The entire 10-member executive of the North Okanagan Shuswap NDP Riding Association is expected to hand in its collective resignation this weekend.
The en-masse departure, which will happen at a riding meeting Saturday in Armstrong, is to protest the federal NDP’s decision to de-fund the riding association.
At issue, said riding association president Alice Brown of Enderby, and vice-president Kelly Stalker of Falkland, is the transfer of $7,339.09 from the federal NDP to the official agent of the failed 2015 campaign in the riding. The funds in question, in normal circumstances, would be transferred to the riding association to fund the upcoming 2019 election campaign.
“Without those funds, it would be difficult for us to operate,” said Stalker. “We’re very disappointed that the federal NDP chose to divert the funds we need to run our grassroots organization.”
Until a writ is dropped, said Brown, the executive of the riding handles all the financing. They make the budgets, set sometimes lofty goals, rent campaign offices and gather materials.
Once the writ is dropped, total financial control goes over to the candidate and the executive has no say on how any of the money is handled.
“The executive is there for four years or whatever time between elections, and the candidate and campaign team is there for the election time period, maybe five or six weeks,” said Brown.
“We feel if the executive is going to be responsible for the debt, five or six weeks down the road, that they need to be involved in the campaign team. We can’t just be shut out and say ‘we don’t need you for this, we’re handling it our way,’ but five weeks later, step back and say this resulting mess is yours.”
Throughout the 2015 election period, the riding association was aware that the campaign was likely to run a deficit. The riding association contacted the federal NDP with their concerns and were told that the campaign was completely independent. The riding association had no recourse to intervene.
“We find it surprising that on the one hand, we are told that we have no control over how they spend their money and on the other hand, they can take the money from the riding association to cover their debts,” said Brown.
“The Elections Act is very clear that responsibility for paying campaign expenses falls exclusively upon the official agent of the campaign. Failure to pay election expenses can result in jail time or fines.”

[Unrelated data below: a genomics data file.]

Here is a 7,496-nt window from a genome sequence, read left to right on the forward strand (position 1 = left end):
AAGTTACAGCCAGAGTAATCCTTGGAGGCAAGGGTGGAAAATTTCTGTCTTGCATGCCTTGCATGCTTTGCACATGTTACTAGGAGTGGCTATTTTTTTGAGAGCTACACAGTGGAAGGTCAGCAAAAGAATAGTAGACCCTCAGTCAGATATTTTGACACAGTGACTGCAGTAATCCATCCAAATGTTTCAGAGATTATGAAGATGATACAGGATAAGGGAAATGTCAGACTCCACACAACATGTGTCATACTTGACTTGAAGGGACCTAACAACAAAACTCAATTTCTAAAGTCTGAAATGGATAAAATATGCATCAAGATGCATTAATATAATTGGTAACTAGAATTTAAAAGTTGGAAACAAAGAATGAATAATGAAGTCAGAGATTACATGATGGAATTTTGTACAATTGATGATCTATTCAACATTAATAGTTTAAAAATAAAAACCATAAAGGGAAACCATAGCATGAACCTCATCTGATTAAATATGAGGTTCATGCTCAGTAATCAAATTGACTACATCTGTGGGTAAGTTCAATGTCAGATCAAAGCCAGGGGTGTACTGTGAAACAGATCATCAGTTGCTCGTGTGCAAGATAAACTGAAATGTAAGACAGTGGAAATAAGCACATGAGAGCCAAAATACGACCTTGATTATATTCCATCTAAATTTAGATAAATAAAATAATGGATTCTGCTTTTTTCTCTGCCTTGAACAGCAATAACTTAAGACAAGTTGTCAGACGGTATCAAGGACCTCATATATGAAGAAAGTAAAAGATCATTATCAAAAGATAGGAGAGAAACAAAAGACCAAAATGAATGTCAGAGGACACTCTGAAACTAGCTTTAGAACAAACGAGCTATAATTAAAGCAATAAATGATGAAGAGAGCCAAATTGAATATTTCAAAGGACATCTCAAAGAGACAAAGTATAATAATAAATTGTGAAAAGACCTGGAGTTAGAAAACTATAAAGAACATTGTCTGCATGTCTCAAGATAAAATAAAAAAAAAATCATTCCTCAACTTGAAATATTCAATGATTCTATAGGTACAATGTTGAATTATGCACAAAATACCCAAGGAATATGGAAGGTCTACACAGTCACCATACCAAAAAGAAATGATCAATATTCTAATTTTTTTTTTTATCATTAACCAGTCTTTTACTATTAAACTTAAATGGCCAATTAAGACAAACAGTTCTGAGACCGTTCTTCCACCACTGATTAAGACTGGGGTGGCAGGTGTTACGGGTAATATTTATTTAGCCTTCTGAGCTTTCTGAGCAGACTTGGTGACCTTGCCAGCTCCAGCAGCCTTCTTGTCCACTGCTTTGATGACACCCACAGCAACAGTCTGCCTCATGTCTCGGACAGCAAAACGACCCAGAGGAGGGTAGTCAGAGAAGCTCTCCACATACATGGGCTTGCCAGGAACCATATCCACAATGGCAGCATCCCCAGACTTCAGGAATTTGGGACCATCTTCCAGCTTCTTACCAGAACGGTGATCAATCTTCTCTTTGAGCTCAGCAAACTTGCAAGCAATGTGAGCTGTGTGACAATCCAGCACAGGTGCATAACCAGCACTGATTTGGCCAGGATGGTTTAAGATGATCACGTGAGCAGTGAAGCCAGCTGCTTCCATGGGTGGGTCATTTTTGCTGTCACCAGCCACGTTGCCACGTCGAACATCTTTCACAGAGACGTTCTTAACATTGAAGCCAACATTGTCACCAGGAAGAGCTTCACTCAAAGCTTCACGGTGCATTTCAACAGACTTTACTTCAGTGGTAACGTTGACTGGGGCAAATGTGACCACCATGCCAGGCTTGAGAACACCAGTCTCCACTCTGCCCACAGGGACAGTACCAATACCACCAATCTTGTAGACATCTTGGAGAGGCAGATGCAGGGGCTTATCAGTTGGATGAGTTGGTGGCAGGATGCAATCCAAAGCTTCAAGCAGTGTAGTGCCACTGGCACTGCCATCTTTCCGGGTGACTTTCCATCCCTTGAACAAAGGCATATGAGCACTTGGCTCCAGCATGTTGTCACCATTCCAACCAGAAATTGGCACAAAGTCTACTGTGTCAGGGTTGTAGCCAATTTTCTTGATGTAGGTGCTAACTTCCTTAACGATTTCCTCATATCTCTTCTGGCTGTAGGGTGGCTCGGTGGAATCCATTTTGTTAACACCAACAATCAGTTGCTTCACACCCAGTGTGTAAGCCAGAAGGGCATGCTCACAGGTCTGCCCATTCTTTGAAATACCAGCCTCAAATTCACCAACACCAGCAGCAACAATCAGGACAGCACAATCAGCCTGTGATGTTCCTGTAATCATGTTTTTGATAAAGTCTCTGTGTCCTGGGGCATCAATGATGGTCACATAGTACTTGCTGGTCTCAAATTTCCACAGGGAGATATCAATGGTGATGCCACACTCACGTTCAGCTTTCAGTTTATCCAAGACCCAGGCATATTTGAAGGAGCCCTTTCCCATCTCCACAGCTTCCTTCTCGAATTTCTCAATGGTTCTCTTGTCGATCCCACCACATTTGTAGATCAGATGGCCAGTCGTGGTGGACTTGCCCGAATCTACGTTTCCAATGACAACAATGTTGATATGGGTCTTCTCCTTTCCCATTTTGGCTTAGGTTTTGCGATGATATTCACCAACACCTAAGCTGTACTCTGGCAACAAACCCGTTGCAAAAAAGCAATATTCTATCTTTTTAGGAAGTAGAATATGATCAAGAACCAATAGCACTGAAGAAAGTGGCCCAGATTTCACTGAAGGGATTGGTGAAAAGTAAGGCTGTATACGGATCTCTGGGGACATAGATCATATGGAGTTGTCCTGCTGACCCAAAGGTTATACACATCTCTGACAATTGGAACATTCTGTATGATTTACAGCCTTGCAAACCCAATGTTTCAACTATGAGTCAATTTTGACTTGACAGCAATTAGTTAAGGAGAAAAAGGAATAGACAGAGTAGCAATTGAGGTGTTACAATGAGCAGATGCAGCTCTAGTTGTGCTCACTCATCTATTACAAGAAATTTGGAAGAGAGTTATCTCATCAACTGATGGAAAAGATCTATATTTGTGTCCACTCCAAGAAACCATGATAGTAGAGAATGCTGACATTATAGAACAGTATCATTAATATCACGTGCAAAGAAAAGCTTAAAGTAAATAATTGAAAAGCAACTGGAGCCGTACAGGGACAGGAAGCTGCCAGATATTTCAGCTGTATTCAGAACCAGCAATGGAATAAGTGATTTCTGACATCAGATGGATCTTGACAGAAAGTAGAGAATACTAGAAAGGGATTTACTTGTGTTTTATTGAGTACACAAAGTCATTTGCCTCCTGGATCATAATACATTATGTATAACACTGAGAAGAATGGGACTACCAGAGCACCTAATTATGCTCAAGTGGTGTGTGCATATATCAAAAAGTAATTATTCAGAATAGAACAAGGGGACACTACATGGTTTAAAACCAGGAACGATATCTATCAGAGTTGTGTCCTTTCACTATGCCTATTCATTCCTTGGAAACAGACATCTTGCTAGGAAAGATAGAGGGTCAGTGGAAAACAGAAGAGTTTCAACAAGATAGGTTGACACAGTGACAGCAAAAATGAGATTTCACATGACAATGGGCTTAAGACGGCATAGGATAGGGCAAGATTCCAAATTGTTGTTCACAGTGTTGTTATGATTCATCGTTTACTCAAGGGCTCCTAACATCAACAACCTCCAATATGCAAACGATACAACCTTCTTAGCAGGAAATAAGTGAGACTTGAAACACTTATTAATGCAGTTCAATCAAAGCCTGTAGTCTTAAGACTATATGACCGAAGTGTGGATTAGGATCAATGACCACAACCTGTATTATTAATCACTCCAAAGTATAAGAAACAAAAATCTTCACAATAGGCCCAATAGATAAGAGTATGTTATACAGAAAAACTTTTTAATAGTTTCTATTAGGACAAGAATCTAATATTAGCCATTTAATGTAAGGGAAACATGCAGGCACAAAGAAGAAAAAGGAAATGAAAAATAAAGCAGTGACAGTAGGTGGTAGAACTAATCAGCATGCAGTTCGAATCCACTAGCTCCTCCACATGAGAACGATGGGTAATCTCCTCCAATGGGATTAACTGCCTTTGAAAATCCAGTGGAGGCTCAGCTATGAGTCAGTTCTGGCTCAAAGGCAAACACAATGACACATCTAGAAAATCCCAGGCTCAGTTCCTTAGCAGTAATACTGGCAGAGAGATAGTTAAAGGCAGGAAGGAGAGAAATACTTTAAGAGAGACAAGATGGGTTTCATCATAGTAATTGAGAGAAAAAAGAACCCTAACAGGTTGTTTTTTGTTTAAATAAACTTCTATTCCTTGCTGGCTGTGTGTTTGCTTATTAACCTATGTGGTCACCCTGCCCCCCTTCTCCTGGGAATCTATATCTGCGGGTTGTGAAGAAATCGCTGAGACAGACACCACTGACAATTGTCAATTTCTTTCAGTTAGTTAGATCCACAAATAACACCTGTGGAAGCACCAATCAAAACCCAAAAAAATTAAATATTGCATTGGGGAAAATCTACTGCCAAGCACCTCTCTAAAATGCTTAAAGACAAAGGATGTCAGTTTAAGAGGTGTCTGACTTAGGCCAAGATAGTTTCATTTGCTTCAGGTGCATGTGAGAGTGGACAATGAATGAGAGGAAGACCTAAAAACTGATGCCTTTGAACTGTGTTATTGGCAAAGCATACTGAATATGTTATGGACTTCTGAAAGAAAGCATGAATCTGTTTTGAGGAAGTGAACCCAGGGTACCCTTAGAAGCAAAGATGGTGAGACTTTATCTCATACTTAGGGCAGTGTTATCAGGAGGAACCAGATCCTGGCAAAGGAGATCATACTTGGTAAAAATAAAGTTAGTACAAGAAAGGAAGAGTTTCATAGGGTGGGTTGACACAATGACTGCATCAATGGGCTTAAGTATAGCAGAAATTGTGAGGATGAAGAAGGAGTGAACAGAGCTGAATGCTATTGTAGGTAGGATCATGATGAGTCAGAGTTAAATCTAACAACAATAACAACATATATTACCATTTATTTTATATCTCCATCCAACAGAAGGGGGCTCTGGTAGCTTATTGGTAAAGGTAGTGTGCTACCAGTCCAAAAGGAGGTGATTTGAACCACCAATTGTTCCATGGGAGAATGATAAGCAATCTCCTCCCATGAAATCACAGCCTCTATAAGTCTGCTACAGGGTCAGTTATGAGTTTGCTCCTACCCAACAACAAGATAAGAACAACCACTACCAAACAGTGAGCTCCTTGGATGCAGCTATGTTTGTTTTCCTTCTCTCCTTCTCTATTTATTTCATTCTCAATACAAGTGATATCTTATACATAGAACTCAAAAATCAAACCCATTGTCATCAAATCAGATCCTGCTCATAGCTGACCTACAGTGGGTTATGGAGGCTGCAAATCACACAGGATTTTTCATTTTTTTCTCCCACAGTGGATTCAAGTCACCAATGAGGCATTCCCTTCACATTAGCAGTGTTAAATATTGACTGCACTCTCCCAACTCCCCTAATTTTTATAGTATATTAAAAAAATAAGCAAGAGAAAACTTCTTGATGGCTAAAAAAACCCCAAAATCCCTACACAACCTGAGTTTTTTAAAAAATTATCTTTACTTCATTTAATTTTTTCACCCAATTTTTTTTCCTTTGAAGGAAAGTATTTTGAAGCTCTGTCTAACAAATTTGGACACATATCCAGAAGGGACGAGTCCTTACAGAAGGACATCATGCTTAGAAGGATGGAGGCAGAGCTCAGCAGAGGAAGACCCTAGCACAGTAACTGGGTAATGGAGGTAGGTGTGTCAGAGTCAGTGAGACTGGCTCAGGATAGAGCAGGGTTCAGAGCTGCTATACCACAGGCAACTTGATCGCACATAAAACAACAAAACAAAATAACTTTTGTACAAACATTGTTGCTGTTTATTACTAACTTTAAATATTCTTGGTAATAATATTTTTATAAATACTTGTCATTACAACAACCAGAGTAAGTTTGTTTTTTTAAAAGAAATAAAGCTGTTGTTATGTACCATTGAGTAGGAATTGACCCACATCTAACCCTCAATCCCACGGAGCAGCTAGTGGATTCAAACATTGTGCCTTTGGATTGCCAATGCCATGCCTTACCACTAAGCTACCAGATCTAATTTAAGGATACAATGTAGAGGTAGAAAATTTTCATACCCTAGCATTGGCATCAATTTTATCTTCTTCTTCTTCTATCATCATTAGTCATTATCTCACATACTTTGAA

Following months of negotiations with the federal NDP, the executive of the North Okanagan Shuswap NDP has lost confidence that the federal NDP is able to operate in a manner that is ethical and transparent, said Brown.
“We’ve just reached an impasse and I don’t know how to make a change without making a noise,” she said. “We don’t want to be caught in this situation again. We feel that either the candidates and official agents sign something, saying they’ll assume responsibility for the debt, or they should keep executive on board so if there is a debt the executive is aware of it.
The NDP was represented in the riding in 2015 by candidate Jacqui Gingras, who was defeated by Conservative Mel Arnold.
Gingras, who had not heard about the mass resignations when contacted by a reporter, expressed disappointment with the executive’s decision to resign, saying the timing could have been better.
“I believe in the power of grassroots organizing and the local riding and the local community,” said Gingras.
“I think this is truly unfortunate. The timing is terrible. Momentum should be about building toward 2019 at this point.”
Jesse Strean Calvert, director of operations for Canada’s NDP, said the federal party works in close coordination with local campaigns both pre- and post-election to ensure they are in compliance with the Elections Act.
“We regret the decision of the outgoing executive, but are certain that NDP members are ready to step up and help run a strong campaign in North Okanagan -Shuswap in 2019,” said Calvert.
Saturday’s meeting is at the Oddfellows Hall in Armstrong. Brown said if no one steps up and assumes the positions being vacated by the resignations, there won’t be a riding executive for now.
The board includes president, vice-president, secretary and seven at-large members.